From the Oddest-Thing-Ever-Said-by-a-Man-Involved-in-White-
House-Torture-Policy Department, here's Alberto Gonzales speaking at the Justice Department Monday just after he was sworn in as attorney general.
"Outside these walls, the cries of those powerless souls who are injured, disenfranchised, or otherwise aggrieved may, indeed, be faint. But those same pleas for help echo powerfully within the Department of Justice. Every day, like a steady drum beat, we are asked to provide an answer to a problem, to secure a remedy, to be a champion. And every day, this department responds, as it has done so time and time again throughout the history of our beloved America."
The remarkable thing isn't that Gonzales would invoke the "powerless souls who are injured, disenfranchised, or otherwise aggrieved" when neither he nor his boss has been all that helpful to any of the above. (Think tortured detainees, think voters in Ohio and Florida, think victims of medical malpractice or asbestos poisoning.) What we're struck by is the grammatical disconnect -- the embedded admission of a gulf -- between the "cries" of those "powerless souls" and the actions of the Bush Justice Department.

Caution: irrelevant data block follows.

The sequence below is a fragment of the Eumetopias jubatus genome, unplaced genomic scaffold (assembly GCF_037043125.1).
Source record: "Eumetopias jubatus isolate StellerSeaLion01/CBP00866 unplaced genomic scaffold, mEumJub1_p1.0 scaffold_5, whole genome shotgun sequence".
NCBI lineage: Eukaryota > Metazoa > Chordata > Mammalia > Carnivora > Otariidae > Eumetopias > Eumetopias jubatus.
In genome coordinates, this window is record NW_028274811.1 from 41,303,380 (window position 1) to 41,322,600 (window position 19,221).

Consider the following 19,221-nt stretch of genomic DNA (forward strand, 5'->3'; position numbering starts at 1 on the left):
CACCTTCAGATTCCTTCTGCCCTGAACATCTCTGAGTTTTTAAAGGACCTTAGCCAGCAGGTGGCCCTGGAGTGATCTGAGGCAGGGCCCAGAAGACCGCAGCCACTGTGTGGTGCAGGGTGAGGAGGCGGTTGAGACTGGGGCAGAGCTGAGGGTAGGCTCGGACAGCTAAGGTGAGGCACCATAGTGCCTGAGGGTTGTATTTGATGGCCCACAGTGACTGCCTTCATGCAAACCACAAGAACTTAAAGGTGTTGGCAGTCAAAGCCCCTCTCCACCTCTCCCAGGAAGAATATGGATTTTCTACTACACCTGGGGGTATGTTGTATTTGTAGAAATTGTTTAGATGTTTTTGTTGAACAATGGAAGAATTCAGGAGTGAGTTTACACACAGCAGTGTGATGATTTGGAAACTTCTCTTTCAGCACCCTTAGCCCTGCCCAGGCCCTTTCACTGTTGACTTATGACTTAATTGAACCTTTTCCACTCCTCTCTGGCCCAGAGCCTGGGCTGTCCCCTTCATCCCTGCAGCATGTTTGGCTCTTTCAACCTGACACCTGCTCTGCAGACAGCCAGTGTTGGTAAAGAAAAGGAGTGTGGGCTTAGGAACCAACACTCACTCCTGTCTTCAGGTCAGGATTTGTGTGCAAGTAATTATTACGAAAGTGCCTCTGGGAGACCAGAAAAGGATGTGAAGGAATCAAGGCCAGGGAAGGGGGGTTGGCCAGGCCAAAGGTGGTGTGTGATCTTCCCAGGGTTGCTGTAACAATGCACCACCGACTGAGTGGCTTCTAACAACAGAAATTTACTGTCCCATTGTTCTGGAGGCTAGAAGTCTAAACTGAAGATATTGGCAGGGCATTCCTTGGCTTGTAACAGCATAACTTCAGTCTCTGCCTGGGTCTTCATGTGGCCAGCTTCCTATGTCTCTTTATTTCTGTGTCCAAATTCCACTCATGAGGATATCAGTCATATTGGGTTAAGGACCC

What happens to the cries? They "echo" through the halls of a Justice Department busy fielding requests to "provide an answer to a problem, to secure a remedy, to be a champion." The Justice Department "responds" to those requests, Gonzales says, and surely it does. It drafts the Patriot Act, it takes the side of Kennneth Blackwell in Ohio, it provides -- at Gonzales' request -- a legal memorandum that clears the way for U.S. troops to inflict unimaginable suffering on men and women in its custody.
Does the Justice Department even hear the "echos" of those "powerless souls"? In an honest sort of silence, the new attorney general does not say.